CB: Well I think dating is scary these days anyway. Just meeting on Facebook or Myspace. You talk about music changing. Dating is definitely changing.
Shaun: Oh my God! In the band, you always have some nutball or weirdo a little bit. Or I’ll get stalked multiple times where I can’t get on Facebook without a thing popping up “What are you doing? Why haven’t you called me?” I’ve had that happen several times. I had an older lady, like forty years old, who showed up to gigs crying. She was a nice lady at first and really cool and ran merch for us. I thought she was a forty year old redneck mom who’s not gonna rob us. So we let her sell merch for us. Her and her daughter followed us all over the country spending so much money to follow us to gigs. I’m like “I guess they really like the band.” And they bought us beer. She was married and she started sending me weird lovey messages like “Oh Shaun I love you as deep as the ocean is blue.” So I sent her a message saying she was making us uncomfortable and chill out a little bit. A year later she started it again. She sent me these weird messages, “Oh you don’t know how much I think about you.” I finally told her that “You’re creeping me out.” Then I got this huge message of evil after I told her she was creeping me out. “Who are you to judge?” Then her son called me. And her family was “Why are you being mean to my family?” And I’m like “You’re mom is creeping me out.” It went on forever. Finally I had to quit speaking to her or looking at her. She still showed up to gigs in the front row and call out “You don’t know what you meant to me?” I’m afraid the people would think something is going on and she’s crying at the gig. She would text me for a while and I would never text her back. She got my phone number somehow. Her texts were like I was answering her calling me baby and honey and I wouldn’t answer her and she would send me, “Baby are you sleeping?” and I haven’t answered her but she would answer back like I was talking to her but never was. That was scary. That was weird. Then I found out she pulled a gun on her ex-husband. So that’s when I told the band she had a weird past and was creeping me out. There were a couple gigs that I said they had to keep that lady out of the building. That’s one of several stories.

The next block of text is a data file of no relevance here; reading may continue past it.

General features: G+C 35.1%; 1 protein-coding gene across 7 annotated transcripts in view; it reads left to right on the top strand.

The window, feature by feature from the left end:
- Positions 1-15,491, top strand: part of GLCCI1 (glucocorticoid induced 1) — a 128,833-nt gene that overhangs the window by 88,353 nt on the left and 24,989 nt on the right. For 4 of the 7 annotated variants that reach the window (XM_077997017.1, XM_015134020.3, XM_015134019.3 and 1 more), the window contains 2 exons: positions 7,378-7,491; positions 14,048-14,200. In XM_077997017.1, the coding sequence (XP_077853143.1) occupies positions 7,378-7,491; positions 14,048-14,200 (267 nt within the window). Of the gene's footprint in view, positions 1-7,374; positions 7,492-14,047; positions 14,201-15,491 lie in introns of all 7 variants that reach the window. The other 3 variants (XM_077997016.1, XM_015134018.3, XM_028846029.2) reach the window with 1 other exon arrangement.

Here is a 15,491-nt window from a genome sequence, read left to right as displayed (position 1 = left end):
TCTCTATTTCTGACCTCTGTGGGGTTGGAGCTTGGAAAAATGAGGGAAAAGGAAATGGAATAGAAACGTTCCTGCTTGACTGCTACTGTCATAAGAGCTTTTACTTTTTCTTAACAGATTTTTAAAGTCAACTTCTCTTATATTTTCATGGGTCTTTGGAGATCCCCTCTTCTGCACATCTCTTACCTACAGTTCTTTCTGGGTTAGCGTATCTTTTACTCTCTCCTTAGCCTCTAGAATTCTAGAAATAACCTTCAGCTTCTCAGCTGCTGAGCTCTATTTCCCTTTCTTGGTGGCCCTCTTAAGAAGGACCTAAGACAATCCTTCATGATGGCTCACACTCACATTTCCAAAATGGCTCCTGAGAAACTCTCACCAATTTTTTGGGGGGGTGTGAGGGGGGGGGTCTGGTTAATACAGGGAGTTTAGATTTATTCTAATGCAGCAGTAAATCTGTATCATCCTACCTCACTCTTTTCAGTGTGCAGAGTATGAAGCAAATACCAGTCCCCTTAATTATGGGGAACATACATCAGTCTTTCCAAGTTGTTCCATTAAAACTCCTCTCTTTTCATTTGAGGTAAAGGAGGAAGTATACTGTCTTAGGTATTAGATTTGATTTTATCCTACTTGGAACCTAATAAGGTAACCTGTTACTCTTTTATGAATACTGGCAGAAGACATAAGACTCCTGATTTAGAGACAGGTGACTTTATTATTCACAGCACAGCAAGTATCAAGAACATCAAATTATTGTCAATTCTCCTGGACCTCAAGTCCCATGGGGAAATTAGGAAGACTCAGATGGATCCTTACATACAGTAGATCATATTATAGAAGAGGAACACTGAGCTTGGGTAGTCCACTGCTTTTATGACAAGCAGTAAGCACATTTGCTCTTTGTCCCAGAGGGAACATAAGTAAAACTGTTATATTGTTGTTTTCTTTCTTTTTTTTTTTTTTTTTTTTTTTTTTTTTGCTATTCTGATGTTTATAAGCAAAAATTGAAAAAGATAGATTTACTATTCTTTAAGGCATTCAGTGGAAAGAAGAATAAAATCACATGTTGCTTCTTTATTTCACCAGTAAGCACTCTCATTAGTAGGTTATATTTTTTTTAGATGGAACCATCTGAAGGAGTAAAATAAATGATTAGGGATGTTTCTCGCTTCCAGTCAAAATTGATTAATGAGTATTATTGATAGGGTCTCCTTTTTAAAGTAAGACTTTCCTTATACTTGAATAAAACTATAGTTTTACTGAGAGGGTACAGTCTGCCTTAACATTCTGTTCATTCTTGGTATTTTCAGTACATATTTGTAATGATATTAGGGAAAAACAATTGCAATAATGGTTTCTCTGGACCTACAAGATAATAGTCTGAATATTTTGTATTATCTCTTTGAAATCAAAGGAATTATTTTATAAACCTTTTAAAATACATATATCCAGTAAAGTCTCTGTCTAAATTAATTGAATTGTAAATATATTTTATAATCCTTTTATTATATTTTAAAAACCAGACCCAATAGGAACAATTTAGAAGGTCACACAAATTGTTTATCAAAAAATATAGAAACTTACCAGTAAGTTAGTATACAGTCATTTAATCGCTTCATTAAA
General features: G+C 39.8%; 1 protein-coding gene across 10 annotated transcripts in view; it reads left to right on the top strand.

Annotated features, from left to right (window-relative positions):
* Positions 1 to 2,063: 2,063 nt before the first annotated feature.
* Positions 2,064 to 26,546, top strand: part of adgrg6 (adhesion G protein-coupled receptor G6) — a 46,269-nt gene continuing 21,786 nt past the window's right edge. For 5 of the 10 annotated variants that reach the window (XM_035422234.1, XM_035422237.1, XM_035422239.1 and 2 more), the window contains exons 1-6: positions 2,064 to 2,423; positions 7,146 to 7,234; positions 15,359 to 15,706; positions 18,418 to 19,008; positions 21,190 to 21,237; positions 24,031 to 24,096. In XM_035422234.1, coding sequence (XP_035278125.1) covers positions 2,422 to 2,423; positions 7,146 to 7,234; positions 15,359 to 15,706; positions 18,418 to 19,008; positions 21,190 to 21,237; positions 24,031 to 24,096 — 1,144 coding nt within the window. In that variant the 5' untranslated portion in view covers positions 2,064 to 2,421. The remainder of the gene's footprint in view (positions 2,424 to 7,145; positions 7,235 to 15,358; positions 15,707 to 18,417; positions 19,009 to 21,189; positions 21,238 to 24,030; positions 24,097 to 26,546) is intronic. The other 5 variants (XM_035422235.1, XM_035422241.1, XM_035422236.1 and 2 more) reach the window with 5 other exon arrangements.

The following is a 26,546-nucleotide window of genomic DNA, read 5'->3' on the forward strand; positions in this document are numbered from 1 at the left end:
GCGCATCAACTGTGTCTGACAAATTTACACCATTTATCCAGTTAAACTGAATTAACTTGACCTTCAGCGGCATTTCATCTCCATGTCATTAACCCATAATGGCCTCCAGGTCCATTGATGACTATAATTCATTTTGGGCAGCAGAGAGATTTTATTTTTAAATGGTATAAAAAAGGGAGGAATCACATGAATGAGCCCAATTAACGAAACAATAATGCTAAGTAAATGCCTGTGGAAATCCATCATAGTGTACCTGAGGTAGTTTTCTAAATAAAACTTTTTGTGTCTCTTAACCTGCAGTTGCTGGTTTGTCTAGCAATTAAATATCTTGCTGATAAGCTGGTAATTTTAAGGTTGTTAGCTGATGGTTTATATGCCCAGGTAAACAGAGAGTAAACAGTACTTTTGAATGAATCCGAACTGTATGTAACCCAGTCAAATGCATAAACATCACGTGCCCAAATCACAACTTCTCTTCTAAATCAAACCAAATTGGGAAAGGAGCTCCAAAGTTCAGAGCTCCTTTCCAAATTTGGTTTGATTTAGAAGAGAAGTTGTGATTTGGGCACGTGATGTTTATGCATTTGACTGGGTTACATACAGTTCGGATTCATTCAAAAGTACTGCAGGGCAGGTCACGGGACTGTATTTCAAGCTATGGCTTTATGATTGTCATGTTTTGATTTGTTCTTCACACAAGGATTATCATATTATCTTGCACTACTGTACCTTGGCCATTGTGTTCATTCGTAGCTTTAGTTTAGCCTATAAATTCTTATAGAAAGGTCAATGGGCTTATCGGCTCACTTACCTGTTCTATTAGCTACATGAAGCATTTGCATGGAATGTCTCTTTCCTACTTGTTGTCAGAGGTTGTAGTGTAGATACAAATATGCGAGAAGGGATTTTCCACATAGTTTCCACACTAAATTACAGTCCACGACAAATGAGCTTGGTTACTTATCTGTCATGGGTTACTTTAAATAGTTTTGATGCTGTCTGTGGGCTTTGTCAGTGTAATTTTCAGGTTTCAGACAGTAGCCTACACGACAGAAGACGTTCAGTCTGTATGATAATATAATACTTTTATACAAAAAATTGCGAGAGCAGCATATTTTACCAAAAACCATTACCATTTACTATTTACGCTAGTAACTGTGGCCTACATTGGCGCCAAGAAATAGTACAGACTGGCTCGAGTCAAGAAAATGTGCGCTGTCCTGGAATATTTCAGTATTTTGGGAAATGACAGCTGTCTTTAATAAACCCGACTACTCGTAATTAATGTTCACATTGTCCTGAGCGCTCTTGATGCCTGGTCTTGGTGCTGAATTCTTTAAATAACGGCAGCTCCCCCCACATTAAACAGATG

CB: Wow. So, did somebody inspire the song, “Vampire”?